Spark, a San Francisco-based mentoring program focused on dropout prevention, is expanding to Philly, and it’s on the search for mentors. It’s looking for any and all professionals: technologists, photographers, lawyers, you name it.
But why mentor in the first place? Here’s Spark program launch director Jim Schroder on that topic.
And, if he convinces you and you’d like to sign up or if you have any questions, contact him at jschroder AT sparkprogram.org or check out the volunteer application here.
Also, check out coverage of Spark’s partnership with the Wharton Social Impact Initative on Generocity here.
Twelve-year-old Keonte always had an interest in computers. He did not, however, have much interest in school. In 7th grade, as part of Spark, Keonte started meeting with Joe, a technology engineer, once a week at Joe’s office, where the two played Xbox to warm up their conversation. But this experience went far beyond video games.
Keonte was Joe’s apprentice through the Spark program. For eight weeks, they met to talk about what it took to be an engineer, and why it was necessary to have a strong math and science background to succeed. At the end of the program, Keonte had built his own computer using spare parts, and he had a solid understanding of how succeeding in school would help him realize his dreams.
Keonte is not alone. Philadelphia has a dropout rate hovering near 40 percent.
Spark, a program that was founded in San Francisco in 2004 and recently expanded to Los Angeles, Chicago and now Philadelphia, aims to combat the dropout crisis by connecting at-risk 7th and 8th grade youth with one-on-one apprenticeships in the professions of their choice in order to “spark” their potential. By tapping into a student’s natural interest, Spark personalizes the effort to re-involve each child in his own school and community.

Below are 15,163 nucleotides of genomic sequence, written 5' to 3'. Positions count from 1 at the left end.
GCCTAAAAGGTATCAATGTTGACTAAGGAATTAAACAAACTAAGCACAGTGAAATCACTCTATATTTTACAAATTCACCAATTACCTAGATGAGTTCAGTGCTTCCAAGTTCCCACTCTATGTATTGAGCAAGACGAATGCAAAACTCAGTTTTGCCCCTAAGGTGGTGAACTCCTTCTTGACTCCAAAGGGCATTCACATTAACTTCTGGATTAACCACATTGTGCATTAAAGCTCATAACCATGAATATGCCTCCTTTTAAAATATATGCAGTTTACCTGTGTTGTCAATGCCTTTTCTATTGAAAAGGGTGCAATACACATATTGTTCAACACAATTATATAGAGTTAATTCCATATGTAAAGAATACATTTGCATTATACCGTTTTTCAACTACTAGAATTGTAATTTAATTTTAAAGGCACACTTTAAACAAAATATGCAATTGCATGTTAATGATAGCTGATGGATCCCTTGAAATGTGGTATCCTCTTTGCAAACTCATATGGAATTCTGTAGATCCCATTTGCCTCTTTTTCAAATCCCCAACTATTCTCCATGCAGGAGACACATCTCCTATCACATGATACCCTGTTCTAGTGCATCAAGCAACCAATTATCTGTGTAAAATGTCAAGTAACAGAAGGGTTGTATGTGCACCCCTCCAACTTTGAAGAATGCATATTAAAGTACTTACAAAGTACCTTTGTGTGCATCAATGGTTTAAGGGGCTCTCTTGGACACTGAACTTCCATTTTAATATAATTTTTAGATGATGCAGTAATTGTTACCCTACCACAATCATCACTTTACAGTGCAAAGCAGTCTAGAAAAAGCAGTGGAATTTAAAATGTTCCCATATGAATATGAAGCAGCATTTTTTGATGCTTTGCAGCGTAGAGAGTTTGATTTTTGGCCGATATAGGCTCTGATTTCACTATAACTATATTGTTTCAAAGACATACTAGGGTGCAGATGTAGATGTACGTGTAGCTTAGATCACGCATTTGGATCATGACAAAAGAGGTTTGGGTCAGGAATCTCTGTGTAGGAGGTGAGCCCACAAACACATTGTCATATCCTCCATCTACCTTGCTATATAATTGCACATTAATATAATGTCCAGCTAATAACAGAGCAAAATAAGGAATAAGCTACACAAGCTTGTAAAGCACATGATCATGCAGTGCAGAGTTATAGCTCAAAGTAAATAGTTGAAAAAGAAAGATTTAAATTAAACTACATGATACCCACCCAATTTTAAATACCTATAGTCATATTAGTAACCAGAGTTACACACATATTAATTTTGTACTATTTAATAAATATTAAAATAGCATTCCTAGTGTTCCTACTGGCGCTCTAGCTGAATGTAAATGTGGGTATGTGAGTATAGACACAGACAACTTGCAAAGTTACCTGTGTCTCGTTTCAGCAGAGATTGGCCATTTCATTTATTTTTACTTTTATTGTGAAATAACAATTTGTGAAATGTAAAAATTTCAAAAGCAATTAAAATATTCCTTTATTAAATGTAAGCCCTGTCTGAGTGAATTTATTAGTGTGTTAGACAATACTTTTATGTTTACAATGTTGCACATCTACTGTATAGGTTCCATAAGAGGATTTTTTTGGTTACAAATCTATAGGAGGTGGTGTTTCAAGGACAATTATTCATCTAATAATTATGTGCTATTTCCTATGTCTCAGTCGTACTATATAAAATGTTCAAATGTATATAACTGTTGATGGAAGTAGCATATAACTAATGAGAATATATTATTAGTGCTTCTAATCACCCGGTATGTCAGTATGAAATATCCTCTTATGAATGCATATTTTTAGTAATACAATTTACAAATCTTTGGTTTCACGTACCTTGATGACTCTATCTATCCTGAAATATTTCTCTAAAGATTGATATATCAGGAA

A casual reading of recent news highlights school district budget shortfalls, school closures, cheating scandals and more. It’s all too easy to dismiss the challenges as the District’s mess; however, the effects of the dropout crisis on our local communities and economy make that mess all of ours.
What, then, is a working professional to do? There are no doubt countless helpful ways to get involved, but I would like to suggest one small commitment almost any working professional can make on a personal level, far more immediate than meetings and politics: mentor an at-risk student.
Spark offers a natural bridge; mentors make an impact by doing exactly what they are already good at and passionate about. Share your success with a student, inspire them to graduate, build a stronger professional pipeline, and make a small difference in Philadelphia’s educational system: be a mentor with Spark!
Spark apprenticeships will begin in February 2013 with students from Mantua’s Morton McMichael School, Mastery Charter’s Shoemaker Campus, and West Philadelphia’s Henry C. Lea Elementary. Apprenticeships last 8-10 weeks.-30-